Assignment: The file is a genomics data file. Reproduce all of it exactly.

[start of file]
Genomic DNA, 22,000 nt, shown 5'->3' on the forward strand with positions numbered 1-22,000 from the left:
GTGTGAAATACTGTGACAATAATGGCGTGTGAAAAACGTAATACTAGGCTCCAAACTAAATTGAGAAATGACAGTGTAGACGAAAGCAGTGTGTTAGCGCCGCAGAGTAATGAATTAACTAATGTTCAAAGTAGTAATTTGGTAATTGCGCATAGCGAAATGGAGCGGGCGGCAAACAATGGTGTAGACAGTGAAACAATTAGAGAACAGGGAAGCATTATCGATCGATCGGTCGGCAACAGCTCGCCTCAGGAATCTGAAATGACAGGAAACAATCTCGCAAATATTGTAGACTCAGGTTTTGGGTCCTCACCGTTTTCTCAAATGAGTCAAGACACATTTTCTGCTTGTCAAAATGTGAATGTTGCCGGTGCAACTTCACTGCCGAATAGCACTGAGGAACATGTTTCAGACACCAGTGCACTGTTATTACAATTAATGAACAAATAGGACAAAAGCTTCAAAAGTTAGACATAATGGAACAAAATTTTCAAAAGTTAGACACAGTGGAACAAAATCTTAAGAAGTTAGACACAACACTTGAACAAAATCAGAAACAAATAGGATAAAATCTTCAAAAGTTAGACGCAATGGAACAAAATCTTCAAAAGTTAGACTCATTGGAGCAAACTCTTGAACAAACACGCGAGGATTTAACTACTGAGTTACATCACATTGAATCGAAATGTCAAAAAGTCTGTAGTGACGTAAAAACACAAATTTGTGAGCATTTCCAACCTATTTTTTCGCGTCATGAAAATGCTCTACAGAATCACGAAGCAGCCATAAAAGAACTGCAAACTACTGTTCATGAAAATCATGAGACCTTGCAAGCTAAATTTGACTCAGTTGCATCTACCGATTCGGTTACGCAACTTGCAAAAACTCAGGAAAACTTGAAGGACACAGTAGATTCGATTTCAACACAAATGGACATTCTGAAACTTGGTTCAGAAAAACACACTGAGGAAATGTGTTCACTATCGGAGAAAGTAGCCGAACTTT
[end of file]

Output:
Genomic DNA, 22,000 nt, shown 5'->3' on the forward strand with positions numbered 1-22,000 from the left:
GTGTGAAATACTGTGACAATAATGGCGTGTGAAAAACGTAATACTAGGCTCCAAACTAAATTGAGAAATGACAGTGTAGACGAAAGCAGTGTGTTAGCGCCGCAGAGTAATGAATTAACTAATGTTCAAAGTAGTAATTTGGTAATTGCGCATAGCGAAATGGAGCGGGCGGCAAACAATGGTGTAGACAGTGAAACAATTAGAGAACAGGGAAGCATTATCGATCGATCGGTCGGCAACAGCTCGCCTCAGGAATCTGAAATGACAGGAAACAATCTCGCAAATATTGTAGACTCAGGTTTTGGGTCCTCACCGTTTTCTCAAATGAGTCAAGACACATTTTCTGCTTGTCAAAATGTGAATGTTGCCGGTGCAACTTCACTGCCGAATAGCACTGAGGAACATGTTTCAGACACCAGTGCACTGTTATTACAATTAATGAACAAATAGGACAAAAGCTTCAAAAGTTAGACATAATGGAACAAAATTTTCAAAAGTTAGACACAGTGGAACAAAATCTTAAGAAGTTAGACACAACACTTGAACAAAATCAGAAACAAATAGGATAAAATCTTCAAAAGTTAGACGCAATGGAACAAAATCTTCAAAAGTTAGACTCATTGGAGCAAACTCTTGAACAAACACGCGAGGATTTAACTACTGAGTTACATCACATTGAATCGAAATGTCAAAAAGTCTGTAGTGACGTAAAAACACAAATTTGTGAGCATTTCCAACCTATTTTTTCGCGTCATGAAAATGCTCTACAGAATCACGAAGCAGCCATAAAAGAACTGCAAACTACTGTTCATGAAAATCATGAGACCTTGCAAGCTAAATTTGACTCAGTTGCATCTACCGATTCGGTTACGCAACTTGCAAAAACTCAGGAAAACTTGAAGGACACAGTAGATTCGATTTCAACACAAATGGACATTCTGAAACTTGGTTCAGAAAAACACACTGAGGAAATGTGTTCACTATCGGAGAAAGTAGCCGAACTTT